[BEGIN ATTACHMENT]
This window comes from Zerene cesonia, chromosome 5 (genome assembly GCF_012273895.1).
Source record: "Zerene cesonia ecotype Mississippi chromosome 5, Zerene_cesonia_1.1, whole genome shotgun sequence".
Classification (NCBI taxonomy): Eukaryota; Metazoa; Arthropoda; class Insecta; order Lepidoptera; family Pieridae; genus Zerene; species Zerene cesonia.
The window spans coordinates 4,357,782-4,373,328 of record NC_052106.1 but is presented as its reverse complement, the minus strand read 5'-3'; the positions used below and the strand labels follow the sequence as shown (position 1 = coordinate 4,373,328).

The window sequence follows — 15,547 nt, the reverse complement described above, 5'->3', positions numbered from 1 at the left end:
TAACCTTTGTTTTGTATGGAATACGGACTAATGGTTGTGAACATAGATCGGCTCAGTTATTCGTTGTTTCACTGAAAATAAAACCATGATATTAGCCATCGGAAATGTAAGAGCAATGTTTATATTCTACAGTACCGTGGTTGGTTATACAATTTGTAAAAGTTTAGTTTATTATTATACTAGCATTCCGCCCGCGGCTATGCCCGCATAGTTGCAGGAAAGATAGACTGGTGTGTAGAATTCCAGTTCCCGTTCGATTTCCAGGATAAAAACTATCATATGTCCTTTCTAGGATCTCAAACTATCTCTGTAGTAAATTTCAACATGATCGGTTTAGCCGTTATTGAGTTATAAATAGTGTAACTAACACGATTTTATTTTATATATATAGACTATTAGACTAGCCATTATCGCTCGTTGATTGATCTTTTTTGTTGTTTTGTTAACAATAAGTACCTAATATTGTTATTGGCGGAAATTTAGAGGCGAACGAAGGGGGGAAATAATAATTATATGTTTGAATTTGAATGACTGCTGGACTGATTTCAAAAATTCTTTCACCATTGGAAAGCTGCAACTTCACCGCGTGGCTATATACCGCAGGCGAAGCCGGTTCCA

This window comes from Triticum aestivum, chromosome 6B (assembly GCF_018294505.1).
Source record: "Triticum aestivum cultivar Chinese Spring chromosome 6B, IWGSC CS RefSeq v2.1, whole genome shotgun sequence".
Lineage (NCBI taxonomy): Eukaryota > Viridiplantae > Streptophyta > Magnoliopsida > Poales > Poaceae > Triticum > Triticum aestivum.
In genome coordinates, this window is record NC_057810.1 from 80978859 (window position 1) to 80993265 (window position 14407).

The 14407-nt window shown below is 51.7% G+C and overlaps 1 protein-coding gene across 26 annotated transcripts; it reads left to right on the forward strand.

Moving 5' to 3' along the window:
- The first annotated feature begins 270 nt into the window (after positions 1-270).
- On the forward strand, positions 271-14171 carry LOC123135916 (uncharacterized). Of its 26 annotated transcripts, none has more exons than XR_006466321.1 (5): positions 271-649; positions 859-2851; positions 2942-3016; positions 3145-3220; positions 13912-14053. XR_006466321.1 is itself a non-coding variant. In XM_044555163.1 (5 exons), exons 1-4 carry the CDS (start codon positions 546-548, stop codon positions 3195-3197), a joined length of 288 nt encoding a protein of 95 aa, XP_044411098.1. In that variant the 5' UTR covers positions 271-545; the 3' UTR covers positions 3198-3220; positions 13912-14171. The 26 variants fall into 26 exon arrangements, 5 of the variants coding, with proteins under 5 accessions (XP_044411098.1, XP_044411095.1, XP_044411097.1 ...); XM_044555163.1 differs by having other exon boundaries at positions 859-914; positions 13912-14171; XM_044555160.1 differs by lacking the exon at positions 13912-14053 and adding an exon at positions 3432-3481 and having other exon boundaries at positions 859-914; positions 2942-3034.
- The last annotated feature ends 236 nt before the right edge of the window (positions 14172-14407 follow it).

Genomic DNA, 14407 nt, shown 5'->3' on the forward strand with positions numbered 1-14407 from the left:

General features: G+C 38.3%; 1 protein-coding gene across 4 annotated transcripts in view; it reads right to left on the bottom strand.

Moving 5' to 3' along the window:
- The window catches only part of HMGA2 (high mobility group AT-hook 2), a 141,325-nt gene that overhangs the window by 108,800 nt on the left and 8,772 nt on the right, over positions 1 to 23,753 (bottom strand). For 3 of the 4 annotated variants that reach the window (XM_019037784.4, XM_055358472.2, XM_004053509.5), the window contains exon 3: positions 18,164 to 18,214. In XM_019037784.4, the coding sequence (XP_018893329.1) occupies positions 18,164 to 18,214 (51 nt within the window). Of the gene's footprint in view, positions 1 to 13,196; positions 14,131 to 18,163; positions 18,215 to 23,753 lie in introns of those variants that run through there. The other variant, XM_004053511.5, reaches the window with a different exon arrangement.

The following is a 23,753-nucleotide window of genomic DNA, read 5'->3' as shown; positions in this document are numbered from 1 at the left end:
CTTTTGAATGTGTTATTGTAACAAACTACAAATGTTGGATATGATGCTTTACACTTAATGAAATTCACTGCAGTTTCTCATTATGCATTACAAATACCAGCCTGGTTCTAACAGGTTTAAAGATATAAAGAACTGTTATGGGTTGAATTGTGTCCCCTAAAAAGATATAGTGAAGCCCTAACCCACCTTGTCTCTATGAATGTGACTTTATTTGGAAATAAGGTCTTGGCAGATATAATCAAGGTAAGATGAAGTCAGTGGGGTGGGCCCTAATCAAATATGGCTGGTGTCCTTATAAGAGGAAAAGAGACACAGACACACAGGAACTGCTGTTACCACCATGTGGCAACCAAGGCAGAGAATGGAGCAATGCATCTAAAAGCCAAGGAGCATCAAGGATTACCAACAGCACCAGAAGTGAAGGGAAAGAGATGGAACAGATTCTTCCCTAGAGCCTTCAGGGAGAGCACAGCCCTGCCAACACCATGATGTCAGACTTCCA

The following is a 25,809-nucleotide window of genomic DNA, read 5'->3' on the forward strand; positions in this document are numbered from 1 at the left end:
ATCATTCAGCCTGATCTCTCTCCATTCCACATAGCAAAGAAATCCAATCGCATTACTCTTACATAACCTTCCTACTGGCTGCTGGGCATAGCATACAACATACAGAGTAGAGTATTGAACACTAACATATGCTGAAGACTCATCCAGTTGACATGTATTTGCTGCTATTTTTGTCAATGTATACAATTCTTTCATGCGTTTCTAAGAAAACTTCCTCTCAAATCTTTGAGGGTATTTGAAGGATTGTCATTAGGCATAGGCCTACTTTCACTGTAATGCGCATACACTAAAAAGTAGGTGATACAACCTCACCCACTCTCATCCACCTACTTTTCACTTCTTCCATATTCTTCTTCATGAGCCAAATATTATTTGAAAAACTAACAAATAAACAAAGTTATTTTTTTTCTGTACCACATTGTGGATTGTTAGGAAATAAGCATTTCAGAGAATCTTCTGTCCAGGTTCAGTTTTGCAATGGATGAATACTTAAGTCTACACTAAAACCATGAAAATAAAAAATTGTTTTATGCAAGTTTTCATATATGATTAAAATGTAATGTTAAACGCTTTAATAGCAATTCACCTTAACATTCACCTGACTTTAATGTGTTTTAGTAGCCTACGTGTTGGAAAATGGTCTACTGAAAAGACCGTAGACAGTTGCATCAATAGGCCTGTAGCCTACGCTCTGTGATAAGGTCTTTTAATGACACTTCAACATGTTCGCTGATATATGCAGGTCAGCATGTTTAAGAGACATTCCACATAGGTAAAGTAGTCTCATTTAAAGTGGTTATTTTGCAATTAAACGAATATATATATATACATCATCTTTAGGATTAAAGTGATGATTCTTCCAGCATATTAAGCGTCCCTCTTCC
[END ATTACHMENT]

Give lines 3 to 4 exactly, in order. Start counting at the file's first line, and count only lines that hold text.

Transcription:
Classification (NCBI taxonomy): Eukaryota; Metazoa; Arthropoda; class Insecta; order Lepidoptera; family Pieridae; genus Zerene; species Zerene cesonia.
The window spans coordinates 4,357,782-4,373,328 of record NC_052106.1 but is presented as its reverse complement, the minus strand read 5'-3'; the positions used below and the strand labels follow the sequence as shown (position 1 = coordinate 4,373,328).